More needs to be done to tackle violence against women in Scotland, campaigners have urged.
The report studied domestic violence, rape and stalking
The Equality Commission said one in 10 women were attacked in some way each year but that Scotland leads the way in support services.
It is the only part of the UK which has seen an expansion of centres run by the Rape Crisis organisation.
However, the commission said that not enough was being done to tackle male violence in the first place.
The findings came in a report by The Equality and Human Rights Commission and the End Violence Against Women Coalition (EVAW).
It warned that one in 10 women suffered some sort of violence each year, whether sexual assault, domestic violence, sexual harassment or stalking.
The groups have called on the rest of the UK to follow the lead set by the Scottish Government in the services it provides for female victims, but said Scotland could do more when it comes to violence prevention.
Morag Alexander, Scotland commissioner of The Equality and Human Rights Commission, said violence against women was a hidden epidemic of unimaginable proportions.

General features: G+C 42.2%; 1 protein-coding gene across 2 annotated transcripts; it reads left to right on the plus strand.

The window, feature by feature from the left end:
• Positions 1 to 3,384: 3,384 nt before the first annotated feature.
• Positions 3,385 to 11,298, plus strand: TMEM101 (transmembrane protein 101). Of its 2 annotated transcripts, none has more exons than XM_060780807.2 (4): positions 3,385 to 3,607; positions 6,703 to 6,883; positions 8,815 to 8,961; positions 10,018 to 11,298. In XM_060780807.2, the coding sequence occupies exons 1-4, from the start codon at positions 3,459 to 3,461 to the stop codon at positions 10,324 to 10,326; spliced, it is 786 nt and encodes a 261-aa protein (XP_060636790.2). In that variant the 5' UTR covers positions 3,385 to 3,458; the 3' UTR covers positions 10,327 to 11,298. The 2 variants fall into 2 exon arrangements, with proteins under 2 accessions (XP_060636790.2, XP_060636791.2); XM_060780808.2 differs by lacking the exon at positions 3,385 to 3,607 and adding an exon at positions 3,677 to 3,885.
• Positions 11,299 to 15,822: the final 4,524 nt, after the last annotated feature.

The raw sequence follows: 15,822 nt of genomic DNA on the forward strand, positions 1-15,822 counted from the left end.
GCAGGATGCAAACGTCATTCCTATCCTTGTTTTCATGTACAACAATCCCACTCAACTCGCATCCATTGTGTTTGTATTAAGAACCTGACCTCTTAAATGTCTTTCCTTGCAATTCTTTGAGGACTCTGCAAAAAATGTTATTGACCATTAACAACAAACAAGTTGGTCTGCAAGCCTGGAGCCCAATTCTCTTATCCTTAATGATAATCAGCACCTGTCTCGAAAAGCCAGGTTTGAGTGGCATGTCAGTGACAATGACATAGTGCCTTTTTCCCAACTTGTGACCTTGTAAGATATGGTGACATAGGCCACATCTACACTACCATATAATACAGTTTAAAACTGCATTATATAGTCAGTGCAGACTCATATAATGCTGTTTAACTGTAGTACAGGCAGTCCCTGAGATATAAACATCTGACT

She said: "I am pleased that the approach taken in Scotland of supporting women whose lives have been affected by violence is proven to be the best in the UK but this is not enough.
Several campaigns have highlighted the problems
"Preventing male violence in the first place and prosecuting those who are responsible must always be at the forefront of the drive to make Scotland a safer place and here we don't do quite as well.
"The Scottish Government has shown that it supports the essential work that is driven by and for women in voluntary sector rape crisis centres and domestic abuse refuges.
"Now it must show that it can use its powers to prevent violence and to prosecute offenders."
Many attacks go unreported, although figures released on Tuesday showed the number of recorded incidents of domestic went up 7% last year to 48,800.
Ann Hamilton, of EVAW, said: "In Scotland we've seen an expansion of provision because of the recognition of the impact of the issue, the priority which it has been given by both central and local government and the acknowledged value of the role and expertise of the women's voluntary sector in delivering quality, sensitive services.
"It's important that ongoing pressure on budgets does not mean that we slip back from this position."